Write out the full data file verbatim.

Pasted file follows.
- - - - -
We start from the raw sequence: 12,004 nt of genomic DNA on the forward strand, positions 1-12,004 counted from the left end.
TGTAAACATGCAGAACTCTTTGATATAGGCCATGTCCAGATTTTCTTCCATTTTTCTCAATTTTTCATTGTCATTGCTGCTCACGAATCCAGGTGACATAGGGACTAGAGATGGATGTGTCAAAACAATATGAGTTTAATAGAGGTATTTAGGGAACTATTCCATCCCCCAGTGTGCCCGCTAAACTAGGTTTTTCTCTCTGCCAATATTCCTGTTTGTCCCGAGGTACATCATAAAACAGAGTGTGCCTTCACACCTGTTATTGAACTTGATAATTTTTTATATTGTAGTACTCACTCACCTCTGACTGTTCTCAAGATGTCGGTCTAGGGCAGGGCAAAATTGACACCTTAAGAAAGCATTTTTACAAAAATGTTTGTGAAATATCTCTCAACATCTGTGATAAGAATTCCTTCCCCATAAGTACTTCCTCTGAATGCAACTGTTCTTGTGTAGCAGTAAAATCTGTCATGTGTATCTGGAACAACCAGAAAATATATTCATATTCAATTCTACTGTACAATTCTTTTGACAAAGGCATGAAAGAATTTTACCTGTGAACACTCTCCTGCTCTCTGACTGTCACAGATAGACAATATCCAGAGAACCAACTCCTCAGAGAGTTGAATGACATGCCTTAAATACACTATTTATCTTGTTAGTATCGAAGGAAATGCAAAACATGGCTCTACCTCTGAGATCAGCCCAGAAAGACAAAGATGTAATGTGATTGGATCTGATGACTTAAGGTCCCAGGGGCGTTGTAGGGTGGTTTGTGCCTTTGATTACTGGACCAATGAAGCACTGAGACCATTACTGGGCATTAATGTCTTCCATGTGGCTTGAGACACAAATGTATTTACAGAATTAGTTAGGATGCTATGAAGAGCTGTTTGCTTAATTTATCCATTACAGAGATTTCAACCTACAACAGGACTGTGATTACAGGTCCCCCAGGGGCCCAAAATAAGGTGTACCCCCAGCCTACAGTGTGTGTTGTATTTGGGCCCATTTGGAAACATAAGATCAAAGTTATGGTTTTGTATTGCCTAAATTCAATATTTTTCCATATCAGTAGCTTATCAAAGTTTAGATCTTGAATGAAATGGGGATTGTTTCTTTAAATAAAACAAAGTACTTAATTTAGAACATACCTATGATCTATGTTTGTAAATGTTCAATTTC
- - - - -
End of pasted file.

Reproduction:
We start from the raw sequence: 12,004 nt of genomic DNA on the forward strand, positions 1-12,004 counted from the left end.
TGTAAACATGCAGAACTCTTTGATATAGGCCATGTCCAGATTTTCTTCCATTTTTCTCAATTTTTCATTGTCATTGCTGCTCACGAATCCAGGTGACATAGGGACTAGAGATGGATGTGTCAAAACAATATGAGTTTAATAGAGGTATTTAGGGAACTATTCCATCCCCCAGTGTGCCCGCTAAACTAGGTTTTTCTCTCTGCCAATATTCCTGTTTGTCCCGAGGTACATCATAAAACAGAGTGTGCCTTCACACCTGTTATTGAACTTGATAATTTTTTATATTGTAGTACTCACTCACCTCTGACTGTTCTCAAGATGTCGGTCTAGGGCAGGGCAAAATTGACACCTTAAGAAAGCATTTTTACAAAAATGTTTGTGAAATATCTCTCAACATCTGTGATAAGAATTCCTTCCCCATAAGTACTTCCTCTGAATGCAACTGTTCTTGTGTAGCAGTAAAATCTGTCATGTGTATCTGGAACAACCAGAAAATATATTCATATTCAATTCTACTGTACAATTCTTTTGACAAAGGCATGAAAGAATTTTACCTGTGAACACTCTCCTGCTCTCTGACTGTCACAGATAGACAATATCCAGAGAACCAACTCCTCAGAGAGTTGAATGACATGCCTTAAATACACTATTTATCTTGTTAGTATCGAAGGAAATGCAAAACATGGCTCTACCTCTGAGATCAGCCCAGAAAGACAAAGATGTAATGTGATTGGATCTGATGACTTAAGGTCCCAGGGGCGTTGTAGGGTGGTTTGTGCCTTTGATTACTGGACCAATGAAGCACTGAGACCATTACTGGGCATTAATGTCTTCCATGTGGCTTGAGACACAAATGTATTTACAGAATTAGTTAGGATGCTATGAAGAGCTGTTTGCTTAATTTATCCATTACAGAGATTTCAACCTACAACAGGACTGTGATTACAGGTCCCCCAGGGGCCCAAAATAAGGTGTACCCCCAGCCTACAGTGTGTGTTGTATTTGGGCCCATTTGGAAACATAAGATCAAAGTTATGGTTTTGTATTGCCTAAATTCAATATTTTTCCATATCAGTAGCTTATCAAAGTTTAGATCTTGAATGAAATGGGGATTGTTTCTTTAAATAAAACAAAGTACTTAATTTAGAACATACCTATGATCTATGTTTGTAAATGTTCAATTTC